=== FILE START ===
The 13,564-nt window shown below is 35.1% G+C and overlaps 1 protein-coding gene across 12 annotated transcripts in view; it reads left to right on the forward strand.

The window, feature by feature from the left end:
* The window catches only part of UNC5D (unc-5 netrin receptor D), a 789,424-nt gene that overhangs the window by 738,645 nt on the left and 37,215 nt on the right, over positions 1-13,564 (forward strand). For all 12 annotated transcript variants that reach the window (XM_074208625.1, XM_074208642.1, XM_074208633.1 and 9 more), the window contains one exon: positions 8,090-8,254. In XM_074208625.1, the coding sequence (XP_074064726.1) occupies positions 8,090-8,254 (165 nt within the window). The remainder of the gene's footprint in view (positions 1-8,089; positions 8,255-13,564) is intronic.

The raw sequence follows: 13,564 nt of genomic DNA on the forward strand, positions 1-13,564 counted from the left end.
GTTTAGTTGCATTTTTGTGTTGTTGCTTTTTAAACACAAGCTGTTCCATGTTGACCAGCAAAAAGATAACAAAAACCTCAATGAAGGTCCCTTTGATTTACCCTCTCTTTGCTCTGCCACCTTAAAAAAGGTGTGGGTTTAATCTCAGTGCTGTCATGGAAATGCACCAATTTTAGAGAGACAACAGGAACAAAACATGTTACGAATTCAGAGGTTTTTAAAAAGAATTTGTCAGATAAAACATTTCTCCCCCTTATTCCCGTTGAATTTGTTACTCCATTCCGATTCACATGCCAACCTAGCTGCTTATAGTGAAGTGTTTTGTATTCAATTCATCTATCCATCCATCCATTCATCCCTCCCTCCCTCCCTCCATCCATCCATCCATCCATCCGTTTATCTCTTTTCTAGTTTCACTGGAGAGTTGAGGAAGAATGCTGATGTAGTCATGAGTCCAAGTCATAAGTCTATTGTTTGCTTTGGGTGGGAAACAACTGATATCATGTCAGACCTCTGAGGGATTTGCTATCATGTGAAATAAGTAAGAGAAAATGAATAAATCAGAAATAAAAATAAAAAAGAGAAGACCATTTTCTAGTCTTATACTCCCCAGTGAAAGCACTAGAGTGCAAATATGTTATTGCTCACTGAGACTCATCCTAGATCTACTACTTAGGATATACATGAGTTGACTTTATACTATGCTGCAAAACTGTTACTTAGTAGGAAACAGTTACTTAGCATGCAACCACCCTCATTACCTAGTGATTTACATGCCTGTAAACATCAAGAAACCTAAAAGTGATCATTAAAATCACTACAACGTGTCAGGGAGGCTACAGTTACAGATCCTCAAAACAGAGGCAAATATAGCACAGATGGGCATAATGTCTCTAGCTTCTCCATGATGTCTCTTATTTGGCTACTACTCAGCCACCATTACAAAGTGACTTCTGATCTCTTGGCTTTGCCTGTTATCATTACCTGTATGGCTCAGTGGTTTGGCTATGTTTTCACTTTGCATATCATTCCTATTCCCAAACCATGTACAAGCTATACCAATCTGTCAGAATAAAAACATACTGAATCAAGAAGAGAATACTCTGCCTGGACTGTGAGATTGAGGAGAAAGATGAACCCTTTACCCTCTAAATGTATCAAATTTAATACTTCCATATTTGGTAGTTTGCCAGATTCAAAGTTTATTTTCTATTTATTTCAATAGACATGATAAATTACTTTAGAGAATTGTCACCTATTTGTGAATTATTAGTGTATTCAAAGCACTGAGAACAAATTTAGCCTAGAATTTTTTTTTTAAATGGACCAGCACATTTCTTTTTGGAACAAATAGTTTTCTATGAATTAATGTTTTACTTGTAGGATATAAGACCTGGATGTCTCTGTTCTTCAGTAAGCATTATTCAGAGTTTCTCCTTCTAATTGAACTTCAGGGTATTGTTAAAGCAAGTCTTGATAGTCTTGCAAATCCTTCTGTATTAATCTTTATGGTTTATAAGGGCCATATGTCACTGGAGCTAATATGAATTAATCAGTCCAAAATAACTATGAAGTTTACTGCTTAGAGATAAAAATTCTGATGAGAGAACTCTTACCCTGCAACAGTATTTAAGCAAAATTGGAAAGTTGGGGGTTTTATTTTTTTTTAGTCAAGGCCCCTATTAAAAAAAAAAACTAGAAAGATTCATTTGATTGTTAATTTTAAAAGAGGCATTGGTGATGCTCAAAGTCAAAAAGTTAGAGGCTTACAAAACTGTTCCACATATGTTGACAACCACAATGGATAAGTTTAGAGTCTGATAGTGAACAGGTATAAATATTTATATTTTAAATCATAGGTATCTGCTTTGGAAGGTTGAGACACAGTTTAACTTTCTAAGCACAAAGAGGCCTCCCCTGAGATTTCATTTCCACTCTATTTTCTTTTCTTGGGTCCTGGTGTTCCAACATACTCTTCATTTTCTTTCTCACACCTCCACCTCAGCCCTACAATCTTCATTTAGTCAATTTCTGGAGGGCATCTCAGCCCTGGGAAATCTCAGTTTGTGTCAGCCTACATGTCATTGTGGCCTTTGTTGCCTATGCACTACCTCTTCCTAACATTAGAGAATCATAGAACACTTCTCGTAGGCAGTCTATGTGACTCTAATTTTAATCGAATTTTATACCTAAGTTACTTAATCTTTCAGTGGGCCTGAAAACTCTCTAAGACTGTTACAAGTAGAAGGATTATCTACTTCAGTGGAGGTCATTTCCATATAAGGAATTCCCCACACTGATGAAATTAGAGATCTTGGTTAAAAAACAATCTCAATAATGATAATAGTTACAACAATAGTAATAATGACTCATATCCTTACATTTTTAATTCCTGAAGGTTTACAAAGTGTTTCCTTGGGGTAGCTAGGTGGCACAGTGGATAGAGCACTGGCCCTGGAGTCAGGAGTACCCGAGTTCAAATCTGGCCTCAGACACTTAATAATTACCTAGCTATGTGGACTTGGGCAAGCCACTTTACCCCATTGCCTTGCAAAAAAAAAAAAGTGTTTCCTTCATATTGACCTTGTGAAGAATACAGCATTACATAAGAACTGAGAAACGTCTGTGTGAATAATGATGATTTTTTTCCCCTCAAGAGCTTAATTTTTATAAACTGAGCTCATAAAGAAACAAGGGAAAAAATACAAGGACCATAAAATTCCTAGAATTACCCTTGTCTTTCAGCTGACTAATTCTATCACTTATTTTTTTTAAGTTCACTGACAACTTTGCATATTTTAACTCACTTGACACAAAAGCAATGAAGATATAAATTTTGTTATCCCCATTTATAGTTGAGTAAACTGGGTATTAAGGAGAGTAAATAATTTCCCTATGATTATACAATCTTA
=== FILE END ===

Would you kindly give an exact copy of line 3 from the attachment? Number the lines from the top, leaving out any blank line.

* The window catches only part of UNC5D (unc-5 netrin receptor D), a 789,424-nt gene that overhangs the window by 738,645 nt on the left and 37,215 nt on the right, over positions 1-13,564 (forward strand). For all 12 annotated transcript variants that reach the window (XM_074208625.1, XM_074208642.1, XM_074208633.1 and 9 more), the window contains one exon: positions 8,090-8,254. In XM_074208625.1, the coding sequence (XP_074064726.1) occupies positions 8,090-8,254 (165 nt within the window). The remainder of the gene's footprint in view (positions 1-8,089; positions 8,255-13,564) is intronic.